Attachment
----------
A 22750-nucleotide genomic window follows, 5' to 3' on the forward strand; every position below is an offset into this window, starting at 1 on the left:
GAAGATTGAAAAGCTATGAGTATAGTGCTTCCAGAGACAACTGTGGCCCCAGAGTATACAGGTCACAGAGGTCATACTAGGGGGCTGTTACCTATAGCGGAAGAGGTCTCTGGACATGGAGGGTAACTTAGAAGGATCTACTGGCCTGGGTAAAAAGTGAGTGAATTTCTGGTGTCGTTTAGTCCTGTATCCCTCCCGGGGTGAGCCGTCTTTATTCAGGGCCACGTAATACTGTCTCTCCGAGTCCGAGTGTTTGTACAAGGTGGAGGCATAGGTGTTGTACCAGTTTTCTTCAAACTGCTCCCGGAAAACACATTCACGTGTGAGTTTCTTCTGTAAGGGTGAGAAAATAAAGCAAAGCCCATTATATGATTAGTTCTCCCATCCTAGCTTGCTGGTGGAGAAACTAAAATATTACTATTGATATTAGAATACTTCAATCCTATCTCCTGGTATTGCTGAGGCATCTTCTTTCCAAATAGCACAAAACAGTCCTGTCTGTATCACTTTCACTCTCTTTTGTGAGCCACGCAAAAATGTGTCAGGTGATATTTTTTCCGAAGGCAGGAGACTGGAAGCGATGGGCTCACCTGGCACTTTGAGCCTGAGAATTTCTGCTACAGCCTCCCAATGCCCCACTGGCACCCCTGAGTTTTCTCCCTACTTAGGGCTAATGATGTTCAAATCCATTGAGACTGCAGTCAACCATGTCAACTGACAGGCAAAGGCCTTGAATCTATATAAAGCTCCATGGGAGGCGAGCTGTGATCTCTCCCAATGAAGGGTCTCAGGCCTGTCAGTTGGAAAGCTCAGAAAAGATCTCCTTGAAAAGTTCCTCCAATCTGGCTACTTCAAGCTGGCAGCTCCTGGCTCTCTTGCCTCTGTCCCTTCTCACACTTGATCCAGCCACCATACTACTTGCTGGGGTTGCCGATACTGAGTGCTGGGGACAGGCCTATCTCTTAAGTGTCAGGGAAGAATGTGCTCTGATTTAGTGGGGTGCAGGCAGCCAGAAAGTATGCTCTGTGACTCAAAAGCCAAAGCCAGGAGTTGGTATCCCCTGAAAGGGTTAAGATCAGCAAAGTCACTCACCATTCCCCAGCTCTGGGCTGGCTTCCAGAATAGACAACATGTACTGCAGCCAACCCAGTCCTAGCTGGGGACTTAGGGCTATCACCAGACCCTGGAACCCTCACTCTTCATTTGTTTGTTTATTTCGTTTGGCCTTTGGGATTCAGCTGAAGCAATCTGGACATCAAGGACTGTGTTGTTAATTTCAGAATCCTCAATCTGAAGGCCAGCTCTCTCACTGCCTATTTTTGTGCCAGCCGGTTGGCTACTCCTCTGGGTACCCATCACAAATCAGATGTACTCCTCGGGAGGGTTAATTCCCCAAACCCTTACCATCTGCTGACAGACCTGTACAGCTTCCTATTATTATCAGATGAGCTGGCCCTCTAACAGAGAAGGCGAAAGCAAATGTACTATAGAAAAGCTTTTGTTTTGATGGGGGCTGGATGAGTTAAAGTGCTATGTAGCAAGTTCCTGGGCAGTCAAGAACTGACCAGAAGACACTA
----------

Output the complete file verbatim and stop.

A 22750-nucleotide genomic window follows, 5' to 3' on the forward strand; every position below is an offset into this window, starting at 1 on the left:
GAAGATTGAAAAGCTATGAGTATAGTGCTTCCAGAGACAACTGTGGCCCCAGAGTATACAGGTCACAGAGGTCATACTAGGGGGCTGTTACCTATAGCGGAAGAGGTCTCTGGACATGGAGGGTAACTTAGAAGGATCTACTGGCCTGGGTAAAAAGTGAGTGAATTTCTGGTGTCGTTTAGTCCTGTATCCCTCCCGGGGTGAGCCGTCTTTATTCAGGGCCACGTAATACTGTCTCTCCGAGTCCGAGTGTTTGTACAAGGTGGAGGCATAGGTGTTGTACCAGTTTTCTTCAAACTGCTCCCGGAAAACACATTCACGTGTGAGTTTCTTCTGTAAGGGTGAGAAAATAAAGCAAAGCCCATTATATGATTAGTTCTCCCATCCTAGCTTGCTGGTGGAGAAACTAAAATATTACTATTGATATTAGAATACTTCAATCCTATCTCCTGGTATTGCTGAGGCATCTTCTTTCCAAATAGCACAAAACAGTCCTGTCTGTATCACTTTCACTCTCTTTTGTGAGCCACGCAAAAATGTGTCAGGTGATATTTTTTCCGAAGGCAGGAGACTGGAAGCGATGGGCTCACCTGGCACTTTGAGCCTGAGAATTTCTGCTACAGCCTCCCAATGCCCCACTGGCACCCCTGAGTTTTCTCCCTACTTAGGGCTAATGATGTTCAAATCCATTGAGACTGCAGTCAACCATGTCAACTGACAGGCAAAGGCCTTGAATCTATATAAAGCTCCATGGGAGGCGAGCTGTGATCTCTCCCAATGAAGGGTCTCAGGCCTGTCAGTTGGAAAGCTCAGAAAAGATCTCCTTGAAAAGTTCCTCCAATCTGGCTACTTCAAGCTGGCAGCTCCTGGCTCTCTTGCCTCTGTCCCTTCTCACACTTGATCCAGCCACCATACTACTTGCTGGGGTTGCCGATACTGAGTGCTGGGGACAGGCCTATCTCTTAAGTGTCAGGGAAGAATGTGCTCTGATTTAGTGGGGTGCAGGCAGCCAGAAAGTATGCTCTGTGACTCAAAAGCCAAAGCCAGGAGTTGGTATCCCCTGAAAGGGTTAAGATCAGCAAAGTCACTCACCATTCCCCAGCTCTGGGCTGGCTTCCAGAATAGACAACATGTACTGCAGCCAACCCAGTCCTAGCTGGGGACTTAGGGCTATCACCAGACCCTGGAACCCTCACTCTTCATTTGTTTGTTTATTTCGTTTGGCCTTTGGGATTCAGCTGAAGCAATCTGGACATCAAGGACTGTGTTGTTAATTTCAGAATCCTCAATCTGAAGGCCAGCTCTCTCACTGCCTATTTTTGTGCCAGCCGGTTGGCTACTCCTCTGGGTACCCATCACAAATCAGATGTACTCCTCGGGAGGGTTAATTCCCCAAACCCTTACCATCTGCTGACAGACCTGTACAGCTTCCTATTATTATCAGATGAGCTGGCCCTCTAACAGAGAAGGCGAAAGCAAATGTACTATAGAAAAGCTTTTGTTTTGATGGGGGCTGGATGAGTTAAAGTGCTATGTAGCAAGTTCCTGGGCAGTCAAGAACTGACCAGAAGACACTA